2. Most of the Cake folks are active investors. Indexing has suffered less this year in comparison.

My advice during these times is to continue investing in index funds. It’s a buyer’s market, when the market rebounds you’ll be in for a nice chunk of change.

I’ve paid my dues. I interned at a couple of different companies throughout college. Been there, done that. I’ve identified a couple of ways to avoid looking/acting like the stereotypical intern.

1. Dressing Like a Tool

There are three types of interns. Those who overdress and outdo their manager, those who pretend to be a stylish hipster from Entourage, and those who believe jeans are the be all, end all of all things to come. Try and scope out an intern at your office, you’ll see they will fall into one of these three categories.

2. Volunteering To Coordinate Events

No job screams intern better than planning the companies next team outing. Sucking up to your peers so that you can land another summer of cash next year is just icing on the cake.

3. Over-Complicating Your Actual Job

Interns like to think what they are doing is extremely important and is a deal breaker/life saver for the company they work at. Tasks such as planning the next team outing become superflously described as “coordinating and leveraging resources.”

4. Two Hour Lunch Breaks

Interns love to spend their paychecks on food. They love eating out so much that lunch becomes a full time activity. You can’t get fired for eating lunch for two hours at Hooters because you’re only going to be at the company for the summer. Who cares.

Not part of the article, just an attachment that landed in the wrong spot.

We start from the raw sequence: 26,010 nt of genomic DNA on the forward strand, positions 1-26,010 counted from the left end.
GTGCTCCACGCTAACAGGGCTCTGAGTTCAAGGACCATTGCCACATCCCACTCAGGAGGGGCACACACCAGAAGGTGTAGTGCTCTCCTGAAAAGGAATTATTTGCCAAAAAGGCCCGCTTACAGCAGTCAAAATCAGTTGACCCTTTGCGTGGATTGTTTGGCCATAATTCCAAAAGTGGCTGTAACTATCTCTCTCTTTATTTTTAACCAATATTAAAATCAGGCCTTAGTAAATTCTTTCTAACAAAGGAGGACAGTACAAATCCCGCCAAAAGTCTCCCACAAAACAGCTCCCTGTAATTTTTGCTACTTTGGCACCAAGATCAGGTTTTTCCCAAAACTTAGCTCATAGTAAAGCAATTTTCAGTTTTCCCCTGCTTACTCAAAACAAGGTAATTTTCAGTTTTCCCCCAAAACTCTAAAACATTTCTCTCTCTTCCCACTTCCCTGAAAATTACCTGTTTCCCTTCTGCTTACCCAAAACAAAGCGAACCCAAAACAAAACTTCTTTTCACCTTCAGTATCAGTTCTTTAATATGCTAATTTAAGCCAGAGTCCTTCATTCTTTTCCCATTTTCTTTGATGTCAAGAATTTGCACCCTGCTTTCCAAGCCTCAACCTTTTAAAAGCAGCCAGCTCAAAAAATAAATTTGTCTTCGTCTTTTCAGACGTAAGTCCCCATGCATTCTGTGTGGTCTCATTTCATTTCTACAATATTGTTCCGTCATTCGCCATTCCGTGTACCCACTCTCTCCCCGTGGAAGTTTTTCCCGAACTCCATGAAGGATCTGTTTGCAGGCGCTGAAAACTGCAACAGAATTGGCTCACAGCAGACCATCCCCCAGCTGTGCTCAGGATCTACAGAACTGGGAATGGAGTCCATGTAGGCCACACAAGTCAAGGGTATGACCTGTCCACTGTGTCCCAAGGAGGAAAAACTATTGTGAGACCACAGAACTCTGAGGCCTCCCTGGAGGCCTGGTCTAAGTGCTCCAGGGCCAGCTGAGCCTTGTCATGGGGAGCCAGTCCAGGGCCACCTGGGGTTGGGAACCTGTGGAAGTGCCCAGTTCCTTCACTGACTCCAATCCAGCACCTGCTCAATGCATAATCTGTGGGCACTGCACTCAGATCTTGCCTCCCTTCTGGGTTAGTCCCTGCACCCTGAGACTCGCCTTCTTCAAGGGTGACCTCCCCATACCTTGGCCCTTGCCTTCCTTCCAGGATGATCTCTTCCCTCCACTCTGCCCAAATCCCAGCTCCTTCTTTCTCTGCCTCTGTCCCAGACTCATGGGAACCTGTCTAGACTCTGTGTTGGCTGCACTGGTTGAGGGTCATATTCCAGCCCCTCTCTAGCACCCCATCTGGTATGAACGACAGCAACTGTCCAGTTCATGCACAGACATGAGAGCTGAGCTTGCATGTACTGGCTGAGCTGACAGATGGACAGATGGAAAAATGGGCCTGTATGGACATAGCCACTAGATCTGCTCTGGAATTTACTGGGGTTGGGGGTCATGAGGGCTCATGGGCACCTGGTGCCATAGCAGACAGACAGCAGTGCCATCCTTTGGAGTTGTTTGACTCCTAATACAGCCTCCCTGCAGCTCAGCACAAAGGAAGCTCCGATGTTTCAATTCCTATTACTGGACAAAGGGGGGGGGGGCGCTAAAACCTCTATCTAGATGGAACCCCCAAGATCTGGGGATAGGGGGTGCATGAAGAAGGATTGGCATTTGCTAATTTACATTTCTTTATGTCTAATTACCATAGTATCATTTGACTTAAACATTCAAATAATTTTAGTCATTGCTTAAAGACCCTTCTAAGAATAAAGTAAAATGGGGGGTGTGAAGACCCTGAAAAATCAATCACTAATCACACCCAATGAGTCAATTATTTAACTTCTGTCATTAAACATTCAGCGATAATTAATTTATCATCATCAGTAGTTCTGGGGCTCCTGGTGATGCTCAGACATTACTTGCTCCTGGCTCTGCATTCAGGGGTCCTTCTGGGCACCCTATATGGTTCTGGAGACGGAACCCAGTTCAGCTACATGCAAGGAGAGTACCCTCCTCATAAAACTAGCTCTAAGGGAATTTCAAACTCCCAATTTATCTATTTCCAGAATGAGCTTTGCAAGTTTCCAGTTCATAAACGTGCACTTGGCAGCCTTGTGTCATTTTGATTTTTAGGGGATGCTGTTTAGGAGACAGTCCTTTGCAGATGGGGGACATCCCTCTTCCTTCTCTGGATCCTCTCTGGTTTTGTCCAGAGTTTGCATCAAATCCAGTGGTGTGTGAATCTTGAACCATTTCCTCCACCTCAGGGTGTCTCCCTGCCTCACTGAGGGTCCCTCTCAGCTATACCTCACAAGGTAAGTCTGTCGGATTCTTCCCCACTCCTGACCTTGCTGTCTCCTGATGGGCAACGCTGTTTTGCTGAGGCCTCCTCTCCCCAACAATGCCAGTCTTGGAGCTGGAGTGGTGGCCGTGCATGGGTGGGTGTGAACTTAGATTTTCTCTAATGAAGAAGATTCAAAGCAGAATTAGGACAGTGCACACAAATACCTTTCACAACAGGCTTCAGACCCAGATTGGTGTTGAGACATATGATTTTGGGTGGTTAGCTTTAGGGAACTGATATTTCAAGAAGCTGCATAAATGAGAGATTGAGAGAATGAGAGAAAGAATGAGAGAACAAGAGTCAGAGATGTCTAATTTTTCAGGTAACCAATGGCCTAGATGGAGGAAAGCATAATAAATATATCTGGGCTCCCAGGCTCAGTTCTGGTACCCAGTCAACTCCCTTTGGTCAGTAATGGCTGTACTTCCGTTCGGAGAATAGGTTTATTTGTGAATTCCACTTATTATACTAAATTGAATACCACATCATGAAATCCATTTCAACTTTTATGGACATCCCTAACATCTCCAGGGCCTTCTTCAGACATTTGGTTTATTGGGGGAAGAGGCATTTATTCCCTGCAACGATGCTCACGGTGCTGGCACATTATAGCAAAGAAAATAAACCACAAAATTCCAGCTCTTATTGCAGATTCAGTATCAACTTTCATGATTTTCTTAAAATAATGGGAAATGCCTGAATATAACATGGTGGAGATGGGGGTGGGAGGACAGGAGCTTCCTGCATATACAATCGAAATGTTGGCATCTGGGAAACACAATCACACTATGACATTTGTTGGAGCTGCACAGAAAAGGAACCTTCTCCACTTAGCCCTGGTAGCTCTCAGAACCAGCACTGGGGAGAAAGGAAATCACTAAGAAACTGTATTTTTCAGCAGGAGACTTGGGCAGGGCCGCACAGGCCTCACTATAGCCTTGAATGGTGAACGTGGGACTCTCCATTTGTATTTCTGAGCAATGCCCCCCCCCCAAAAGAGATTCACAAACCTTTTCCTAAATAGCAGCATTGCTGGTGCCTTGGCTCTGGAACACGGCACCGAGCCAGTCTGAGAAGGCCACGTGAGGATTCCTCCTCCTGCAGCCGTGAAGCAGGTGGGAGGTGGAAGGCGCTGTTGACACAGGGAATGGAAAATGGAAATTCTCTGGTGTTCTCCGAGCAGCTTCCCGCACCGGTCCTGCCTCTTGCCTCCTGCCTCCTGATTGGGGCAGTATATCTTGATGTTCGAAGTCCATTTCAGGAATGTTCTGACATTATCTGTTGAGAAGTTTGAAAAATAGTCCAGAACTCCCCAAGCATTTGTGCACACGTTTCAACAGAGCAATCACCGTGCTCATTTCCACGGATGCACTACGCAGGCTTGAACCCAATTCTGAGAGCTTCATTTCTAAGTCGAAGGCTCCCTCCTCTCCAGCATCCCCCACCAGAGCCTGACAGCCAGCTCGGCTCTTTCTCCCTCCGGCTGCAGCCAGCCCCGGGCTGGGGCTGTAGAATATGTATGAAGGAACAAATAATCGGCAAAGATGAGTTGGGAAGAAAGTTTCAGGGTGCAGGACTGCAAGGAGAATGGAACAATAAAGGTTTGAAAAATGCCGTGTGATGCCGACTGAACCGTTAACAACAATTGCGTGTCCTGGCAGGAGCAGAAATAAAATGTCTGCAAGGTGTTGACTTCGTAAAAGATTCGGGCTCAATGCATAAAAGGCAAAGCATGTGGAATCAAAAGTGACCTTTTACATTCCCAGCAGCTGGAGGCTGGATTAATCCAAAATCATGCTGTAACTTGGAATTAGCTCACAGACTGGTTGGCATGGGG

5. Making The Best of Nothing

This is especially true for interns that don’t get paid. The company is so cheap that they somehow convinced you that the experience will pay off more, and that they are doing you a favor by letting you intern for them.

For those of you looking for updates on my daily financial musings I’m now on Twitter:


Recently I blogged about how the iPhone is an investment. Well, there are two sides to a coin so let’s venture to the dark side, the side Apple public relations tries so hard to keep under wraps.

  1. $199? Forget about it. You pay for activation ($18), data ($30/mo), and if you are the least bit social ($5/mo for 200 text msgs minimum), and did I mention a two year contract with AT&T?
  2. The 2.0 software is buggy. Your phone will restart a few times a day and applications will crash. Apple will fix this soon however, but for those who just picked one up, you are paying the early adopter tax imposed by his Steveness himself.
  3. 3G and GPS drain battery big time. Plan on charging your phone every night.
  4. The casing is made out of plastic. Smudges anyone?
  5. Despite its shortcomings it is still the most advanced and sleekest phone on the market.